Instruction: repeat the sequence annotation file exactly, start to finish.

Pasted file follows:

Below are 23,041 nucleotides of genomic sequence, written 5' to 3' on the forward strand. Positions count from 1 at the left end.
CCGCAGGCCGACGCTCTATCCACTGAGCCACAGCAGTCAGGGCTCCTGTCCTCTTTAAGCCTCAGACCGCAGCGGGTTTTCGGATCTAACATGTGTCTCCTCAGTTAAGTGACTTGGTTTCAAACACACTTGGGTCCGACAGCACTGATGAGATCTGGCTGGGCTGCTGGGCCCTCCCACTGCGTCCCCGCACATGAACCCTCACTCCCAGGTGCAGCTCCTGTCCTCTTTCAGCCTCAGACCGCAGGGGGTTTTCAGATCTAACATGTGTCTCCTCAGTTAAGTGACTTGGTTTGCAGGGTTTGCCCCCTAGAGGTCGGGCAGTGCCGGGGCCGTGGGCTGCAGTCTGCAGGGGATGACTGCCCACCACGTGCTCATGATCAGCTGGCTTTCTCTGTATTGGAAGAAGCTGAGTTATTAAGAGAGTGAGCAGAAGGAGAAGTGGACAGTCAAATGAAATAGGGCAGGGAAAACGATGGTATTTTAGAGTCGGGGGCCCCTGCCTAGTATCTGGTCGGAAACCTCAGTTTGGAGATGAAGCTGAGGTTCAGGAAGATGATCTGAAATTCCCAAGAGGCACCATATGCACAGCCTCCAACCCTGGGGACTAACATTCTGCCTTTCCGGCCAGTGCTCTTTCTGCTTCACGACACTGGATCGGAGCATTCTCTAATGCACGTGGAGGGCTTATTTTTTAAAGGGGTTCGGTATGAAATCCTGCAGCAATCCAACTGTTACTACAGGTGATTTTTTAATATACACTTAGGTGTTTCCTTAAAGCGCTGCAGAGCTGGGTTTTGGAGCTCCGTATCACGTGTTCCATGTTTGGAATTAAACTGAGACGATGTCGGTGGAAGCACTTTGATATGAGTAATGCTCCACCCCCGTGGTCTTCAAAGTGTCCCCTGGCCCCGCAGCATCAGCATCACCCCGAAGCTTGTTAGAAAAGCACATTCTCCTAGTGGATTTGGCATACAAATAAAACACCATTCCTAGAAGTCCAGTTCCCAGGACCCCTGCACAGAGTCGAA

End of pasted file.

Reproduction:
Below are 23,041 nucleotides of genomic sequence, written 5' to 3' on the forward strand. Positions count from 1 at the left end.
CCGCAGGCCGACGCTCTATCCACTGAGCCACAGCAGTCAGGGCTCCTGTCCTCTTTAAGCCTCAGACCGCAGCGGGTTTTCGGATCTAACATGTGTCTCCTCAGTTAAGTGACTTGGTTTCAAACACACTTGGGTCCGACAGCACTGATGAGATCTGGCTGGGCTGCTGGGCCCTCCCACTGCGTCCCCGCACATGAACCCTCACTCCCAGGTGCAGCTCCTGTCCTCTTTCAGCCTCAGACCGCAGGGGGTTTTCAGATCTAACATGTGTCTCCTCAGTTAAGTGACTTGGTTTGCAGGGTTTGCCCCCTAGAGGTCGGGCAGTGCCGGGGCCGTGGGCTGCAGTCTGCAGGGGATGACTGCCCACCACGTGCTCATGATCAGCTGGCTTTCTCTGTATTGGAAGAAGCTGAGTTATTAAGAGAGTGAGCAGAAGGAGAAGTGGACAGTCAAATGAAATAGGGCAGGGAAAACGATGGTATTTTAGAGTCGGGGGCCCCTGCCTAGTATCTGGTCGGAAACCTCAGTTTGGAGATGAAGCTGAGGTTCAGGAAGATGATCTGAAATTCCCAAGAGGCACCATATGCACAGCCTCCAACCCTGGGGACTAACATTCTGCCTTTCCGGCCAGTGCTCTTTCTGCTTCACGACACTGGATCGGAGCATTCTCTAATGCACGTGGAGGGCTTATTTTTTAAAGGGGTTCGGTATGAAATCCTGCAGCAATCCAACTGTTACTACAGGTGATTTTTTAATATACACTTAGGTGTTTCCTTAAAGCGCTGCAGAGCTGGGTTTTGGAGCTCCGTATCACGTGTTCCATGTTTGGAATTAAACTGAGACGATGTCGGTGGAAGCACTTTGATATGAGTAATGCTCCACCCCCGTGGTCTTCAAAGTGTCCCCTGGCCCCGCAGCATCAGCATCACCCCGAAGCTTGTTAGAAAAGCACATTCTCCTAGTGGATTTGGCATACAAATAAAACACCATTCCTAGAAGTCCAGTTCCCAGGACCCCTGCACAGAGTCGAA